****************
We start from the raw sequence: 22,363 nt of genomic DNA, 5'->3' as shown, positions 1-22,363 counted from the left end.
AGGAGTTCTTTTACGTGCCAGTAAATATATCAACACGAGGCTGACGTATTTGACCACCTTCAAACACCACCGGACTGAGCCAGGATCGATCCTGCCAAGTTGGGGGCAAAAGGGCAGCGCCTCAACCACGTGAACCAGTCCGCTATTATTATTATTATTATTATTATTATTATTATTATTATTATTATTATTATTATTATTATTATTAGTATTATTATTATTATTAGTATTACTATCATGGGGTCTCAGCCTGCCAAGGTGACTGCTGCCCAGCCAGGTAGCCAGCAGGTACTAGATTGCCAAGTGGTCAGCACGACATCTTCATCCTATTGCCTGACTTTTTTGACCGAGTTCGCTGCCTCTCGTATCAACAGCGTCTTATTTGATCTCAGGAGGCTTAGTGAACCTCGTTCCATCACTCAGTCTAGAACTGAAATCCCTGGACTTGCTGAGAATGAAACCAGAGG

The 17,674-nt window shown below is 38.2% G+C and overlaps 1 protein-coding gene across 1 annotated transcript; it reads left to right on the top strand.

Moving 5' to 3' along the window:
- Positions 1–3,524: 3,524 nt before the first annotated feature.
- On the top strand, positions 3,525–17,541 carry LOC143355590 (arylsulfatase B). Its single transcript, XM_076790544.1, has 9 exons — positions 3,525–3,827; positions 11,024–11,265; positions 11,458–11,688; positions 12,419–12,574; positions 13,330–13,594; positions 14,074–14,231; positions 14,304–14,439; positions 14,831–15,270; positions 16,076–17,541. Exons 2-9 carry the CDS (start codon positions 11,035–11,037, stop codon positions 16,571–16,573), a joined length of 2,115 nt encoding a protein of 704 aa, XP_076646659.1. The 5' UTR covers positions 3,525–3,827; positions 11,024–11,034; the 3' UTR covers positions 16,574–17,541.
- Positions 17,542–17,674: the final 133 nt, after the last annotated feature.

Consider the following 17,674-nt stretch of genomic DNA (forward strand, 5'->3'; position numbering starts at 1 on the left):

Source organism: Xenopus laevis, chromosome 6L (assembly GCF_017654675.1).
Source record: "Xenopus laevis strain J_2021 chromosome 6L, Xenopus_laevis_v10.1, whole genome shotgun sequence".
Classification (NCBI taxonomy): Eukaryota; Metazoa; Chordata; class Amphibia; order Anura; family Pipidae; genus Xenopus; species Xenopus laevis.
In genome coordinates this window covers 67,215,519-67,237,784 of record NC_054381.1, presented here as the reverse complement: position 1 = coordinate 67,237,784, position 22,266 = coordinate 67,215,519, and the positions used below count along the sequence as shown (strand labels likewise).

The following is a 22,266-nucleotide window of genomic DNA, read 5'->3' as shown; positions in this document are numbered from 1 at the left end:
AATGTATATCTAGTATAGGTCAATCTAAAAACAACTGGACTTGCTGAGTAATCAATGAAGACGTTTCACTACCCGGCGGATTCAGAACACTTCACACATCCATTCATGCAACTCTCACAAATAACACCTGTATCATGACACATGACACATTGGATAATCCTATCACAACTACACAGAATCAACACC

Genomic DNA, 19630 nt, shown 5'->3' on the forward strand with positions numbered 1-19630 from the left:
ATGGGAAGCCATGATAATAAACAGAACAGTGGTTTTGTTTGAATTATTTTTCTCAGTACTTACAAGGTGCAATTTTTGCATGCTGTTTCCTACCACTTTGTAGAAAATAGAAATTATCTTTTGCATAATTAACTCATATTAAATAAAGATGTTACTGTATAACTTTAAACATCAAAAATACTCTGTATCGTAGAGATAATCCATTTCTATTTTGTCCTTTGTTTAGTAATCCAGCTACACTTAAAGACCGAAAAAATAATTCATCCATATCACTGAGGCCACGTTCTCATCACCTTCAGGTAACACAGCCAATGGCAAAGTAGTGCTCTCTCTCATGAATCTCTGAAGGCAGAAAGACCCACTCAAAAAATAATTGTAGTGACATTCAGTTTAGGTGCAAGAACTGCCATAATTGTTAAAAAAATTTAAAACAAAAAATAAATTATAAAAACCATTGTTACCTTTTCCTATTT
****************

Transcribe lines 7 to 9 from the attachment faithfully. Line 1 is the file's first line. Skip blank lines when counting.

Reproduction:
- Positions 17,542–17,674: the final 133 nt, after the last annotated feature.

Consider the following 17,674-nt stretch of genomic DNA (forward strand, 5'->3'; position numbering starts at 1 on the left):

Source organism: Xenopus laevis, chromosome 6L (assembly GCF_017654675.1).